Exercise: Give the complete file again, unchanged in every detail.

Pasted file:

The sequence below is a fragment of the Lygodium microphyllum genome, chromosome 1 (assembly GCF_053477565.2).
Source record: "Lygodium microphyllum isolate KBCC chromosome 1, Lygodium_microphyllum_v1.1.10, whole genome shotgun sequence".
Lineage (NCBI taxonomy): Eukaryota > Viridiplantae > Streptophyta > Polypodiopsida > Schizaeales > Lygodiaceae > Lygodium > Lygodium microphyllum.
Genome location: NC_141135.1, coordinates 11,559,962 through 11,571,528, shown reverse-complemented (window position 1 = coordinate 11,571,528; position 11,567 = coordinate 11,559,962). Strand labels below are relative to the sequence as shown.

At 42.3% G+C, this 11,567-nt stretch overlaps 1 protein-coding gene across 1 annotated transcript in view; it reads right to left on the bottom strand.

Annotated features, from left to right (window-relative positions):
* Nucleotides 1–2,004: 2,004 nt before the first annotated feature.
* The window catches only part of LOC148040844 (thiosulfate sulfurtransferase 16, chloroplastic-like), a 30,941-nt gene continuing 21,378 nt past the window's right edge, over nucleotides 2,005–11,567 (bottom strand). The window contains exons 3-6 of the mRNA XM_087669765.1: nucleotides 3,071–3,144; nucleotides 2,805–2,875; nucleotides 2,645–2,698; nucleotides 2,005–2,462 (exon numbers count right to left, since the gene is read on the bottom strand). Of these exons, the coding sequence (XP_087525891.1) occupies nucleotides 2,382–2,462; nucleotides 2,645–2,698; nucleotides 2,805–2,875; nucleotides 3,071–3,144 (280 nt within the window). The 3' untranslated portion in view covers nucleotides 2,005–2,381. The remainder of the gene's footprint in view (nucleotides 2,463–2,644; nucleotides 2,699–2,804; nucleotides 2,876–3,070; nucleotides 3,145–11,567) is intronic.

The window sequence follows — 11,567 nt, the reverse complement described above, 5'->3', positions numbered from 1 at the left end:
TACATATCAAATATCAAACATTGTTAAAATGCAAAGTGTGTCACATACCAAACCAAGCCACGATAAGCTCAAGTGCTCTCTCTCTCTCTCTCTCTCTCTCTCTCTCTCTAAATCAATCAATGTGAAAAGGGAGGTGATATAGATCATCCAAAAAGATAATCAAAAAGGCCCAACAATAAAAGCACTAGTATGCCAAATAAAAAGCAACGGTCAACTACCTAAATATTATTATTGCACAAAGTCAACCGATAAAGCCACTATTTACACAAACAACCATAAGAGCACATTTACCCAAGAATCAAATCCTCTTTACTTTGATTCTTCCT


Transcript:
The sequence below is a fragment of the Lygodium microphyllum genome, chromosome 1 (assembly GCF_053477565.2).
Source record: "Lygodium microphyllum isolate KBCC chromosome 1, Lygodium_microphyllum_v1.1.10, whole genome shotgun sequence".
Lineage (NCBI taxonomy): Eukaryota > Viridiplantae > Streptophyta > Polypodiopsida > Schizaeales > Lygodiaceae > Lygodium > Lygodium microphyllum.
Genome location: NC_141135.1, coordinates 11,559,962 through 11,571,528, shown reverse-complemented (window position 1 = coordinate 11,571,528; position 11,567 = coordinate 11,559,962). Strand labels below are relative to the sequence as shown.

At 42.3% G+C, this 11,567-nt stretch overlaps 1 protein-coding gene across 1 annotated transcript in view; it reads right to left on the bottom strand.

Annotated features, from left to right (window-relative positions):
* Nucleotides 1–2,004: 2,004 nt before the first annotated feature.
* The window catches only part of LOC148040844 (thiosulfate sulfurtransferase 16, chloroplastic-like), a 30,941-nt gene continuing 21,378 nt past the window's right edge, over nucleotides 2,005–11,567 (bottom strand). The window contains exons 3-6 of the mRNA XM_087669765.1: nucleotides 3,071–3,144; nucleotides 2,805–2,875; nucleotides 2,645–2,698; nucleotides 2,005–2,462 (exon numbers count right to left, since the gene is read on the bottom strand). Of these exons, the coding sequence (XP_087525891.1) occupies nucleotides 2,382–2,462; nucleotides 2,645–2,698; nucleotides 2,805–2,875; nucleotides 3,071–3,144 (280 nt within the window). The 3' untranslated portion in view covers nucleotides 2,005–2,381. The remainder of the gene's footprint in view (nucleotides 2,463–2,644; nucleotides 2,699–2,804; nucleotides 2,876–3,070; nucleotides 3,145–11,567) is intronic.

The window sequence follows — 11,567 nt, the reverse complement described above, 5'->3', positions numbered from 1 at the left end:
TACATATCAAATATCAAACATTGTTAAAATGCAAAGTGTGTCACATACCAAACCAAGCCACGATAAGCTCAAGTGCTCTCTCTCTCTCTCTCTCTCTCTCTCTCTCTCTAAATCAATCAATGTGAAAAGGGAGGTGATATAGATCATCCAAAAAGATAATCAAAAAGGCCCAACAATAAAAGCACTAGTATGCCAAATAAAAAGCAACGGTCAACTACCTAAATATTATTATTGCACAAAGTCAACCGATAAAGCCACTATTTACACAAACAACCATAAGAGCACATTTACCCAAGAATCAAATCCTCTTTACTTTGATTCTTCCT